Immiti Consumptus Morte Tibullus

By Whiteman, Bruce | The Hudson Review, Summer 2013 | Go to article overview

Immiti Consumptus Morte Tibullus


Whiteman, Bruce, The Hudson Review


Immiti Consumptus Morte Tibullus

By comparison with English translations of the other great Latin elegiac poets, Propertius and Ovid, versions of the poems of Albius Tibullus (born between 55 and 48 BCE, died 19 or 18 BCE) have been rather few and far between. So the almost simultaneous appearance of two new translations is a noteworthy occurrence.1 The modern view of Tibullus as a second-rate poet-the reason usually cited for the paucity of English renderings of his poems-differs markedly from the opinion of his contemporaries in antiquity. Horace and Ovid thought him a poet of the first rank, and Quintilian, a rhetorician and critic of the first century CE, called him tersus atque elegans (concise and suave) and placed him above Ovid and Propertius as an elegist. One of Horace's Epistles is addressed to Tibullus, and while his compliment to his friend about writing poems that are much better than those of Cassius Parmensis might be a backhanded one (Cassius was among the cabal who murdered Julius Caesar, but as his poetry does not survive, the exact nature of the compliment must remain obscure), the poem's overall tone is genial. Ovid called him cultus (urbane), and his wellknown elegy for Tibullus in the Amores is full of fellow feeling and undiluted praise. Si tarnen e nobis aliquid nisi nomen et umbra / restât, in Elysia valle Tibullus erit, he writes: "If anything survives of us beyond a name and mere shadows, / Tibullus will inhabit some vale of Elysium." Two early English translators coincidentally called him "sweet," first Charles Hopkins in a book of poems published in 1694 as Epistolary Poems, On Several Occasions ("so sweet and excellent a poet") and, almost two centuries later, James Cranstoun in his 1872 full translation of the elegies ("a sweet old author"). It is a word that no more recent critic would have invoked, as Francis Cairns's allusion in 1979 to "the old characterization of him as an anaemic dilettante" bears out.2 Latterly some scholars, propped up by critical theory, have defended Tibullus' putative formal inelegance by seeing it as an early instance of deliberate fragmentation in the manner of T. S. Eliot's The Waste Land.3

Although the earliest surviving manuscript of Tibullus is late (c. 1375), over a hundred Renaissance manuscripts are extant. The early printed editions tended to lump Tibullus together with Catullus and Propertius. Ovid, who unlike Propertius and Tibullus wrote many other works beyond his elegiac poems, usually received separate editions, and it is striking how even during the first fifty years of printing, Ovid was overwhelmingly the most popular Latin elegist. There are nineteen fifteenth-century editions recorded for Tibullus, beginning in 1472, and fourteen for Propertius, but 271 for Ovid. (For comparison's sake, Cicero has 348, Virgil 187, and Horace 82.) Full translations into English of all sixteen elegies have been relatively uncommon although some writers included a poem or two in anthological collections. Byron's school friend John Cam Hobhouse, for example, included a translation of the second elegy from Book I in his Imitations and Translations from the Ancient and Modern Classics, which was published in 1809. Pound seems never to have referred to Tibullus despite his encyclopedic knowledge of Latin poetry, although he does quote a beautiful line in Canto XXV from "Sulpicia's Garland," a group of poems that was often printed as part of Book III of Tibullus' works and indeed is still associated with him. The line, conventional enough in classical epigram, is still heartbreaking: pone metum, Cerinthe; deus non laedit amantes. "Don't be afraid, Cerinthus; God does not harm lovers." Of these two new translations, Juster's does not include anything from Book III, but the Dennis-Putnam version includes the poems from Book III by Sulpicia, including "Sulpicia's Garland," and the poems of an otherwise unknown poet, Lygdamus.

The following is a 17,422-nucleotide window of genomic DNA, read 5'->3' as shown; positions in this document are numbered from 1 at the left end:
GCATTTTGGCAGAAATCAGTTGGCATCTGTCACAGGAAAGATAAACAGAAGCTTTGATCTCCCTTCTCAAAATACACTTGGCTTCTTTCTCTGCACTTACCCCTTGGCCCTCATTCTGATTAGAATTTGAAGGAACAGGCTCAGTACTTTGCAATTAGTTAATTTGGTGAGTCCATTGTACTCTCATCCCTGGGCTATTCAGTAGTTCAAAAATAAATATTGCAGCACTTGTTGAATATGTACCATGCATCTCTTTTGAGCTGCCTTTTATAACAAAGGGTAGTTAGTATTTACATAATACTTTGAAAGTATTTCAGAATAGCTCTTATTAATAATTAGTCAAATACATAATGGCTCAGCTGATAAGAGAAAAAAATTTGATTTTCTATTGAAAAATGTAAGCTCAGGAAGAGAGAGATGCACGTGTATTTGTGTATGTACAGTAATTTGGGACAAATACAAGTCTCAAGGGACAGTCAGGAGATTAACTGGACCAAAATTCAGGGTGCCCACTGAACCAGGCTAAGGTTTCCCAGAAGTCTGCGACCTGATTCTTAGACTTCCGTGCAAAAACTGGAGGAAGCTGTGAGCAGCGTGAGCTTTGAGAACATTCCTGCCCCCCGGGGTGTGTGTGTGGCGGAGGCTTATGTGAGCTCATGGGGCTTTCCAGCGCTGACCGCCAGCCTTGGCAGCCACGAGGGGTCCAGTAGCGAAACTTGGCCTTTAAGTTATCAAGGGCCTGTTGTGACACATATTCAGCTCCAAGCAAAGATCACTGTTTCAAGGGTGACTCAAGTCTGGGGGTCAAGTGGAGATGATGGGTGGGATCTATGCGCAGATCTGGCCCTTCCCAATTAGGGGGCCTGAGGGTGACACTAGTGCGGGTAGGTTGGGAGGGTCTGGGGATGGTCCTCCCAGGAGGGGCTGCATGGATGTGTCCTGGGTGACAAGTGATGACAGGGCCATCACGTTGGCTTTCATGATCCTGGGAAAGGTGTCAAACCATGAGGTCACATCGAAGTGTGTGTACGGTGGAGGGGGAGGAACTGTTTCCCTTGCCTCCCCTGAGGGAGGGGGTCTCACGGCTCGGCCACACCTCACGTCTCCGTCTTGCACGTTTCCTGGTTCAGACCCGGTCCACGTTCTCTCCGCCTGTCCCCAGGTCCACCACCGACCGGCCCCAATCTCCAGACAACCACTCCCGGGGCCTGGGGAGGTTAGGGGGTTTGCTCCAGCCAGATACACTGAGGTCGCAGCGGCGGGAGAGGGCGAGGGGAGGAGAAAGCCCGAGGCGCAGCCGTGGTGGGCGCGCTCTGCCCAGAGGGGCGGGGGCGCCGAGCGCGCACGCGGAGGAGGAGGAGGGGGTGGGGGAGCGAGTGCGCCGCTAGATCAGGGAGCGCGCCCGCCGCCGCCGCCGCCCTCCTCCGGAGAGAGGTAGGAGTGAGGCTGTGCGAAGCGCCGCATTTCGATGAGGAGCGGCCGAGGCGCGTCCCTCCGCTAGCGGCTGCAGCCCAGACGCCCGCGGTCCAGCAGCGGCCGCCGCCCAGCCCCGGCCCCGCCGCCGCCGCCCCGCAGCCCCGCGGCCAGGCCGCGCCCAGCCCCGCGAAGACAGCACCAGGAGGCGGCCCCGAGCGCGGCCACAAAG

By a strange coincidence, each of these books bears a Pre-Raphaelite image on the front cover, both being preparatory drawings for major paintings. …

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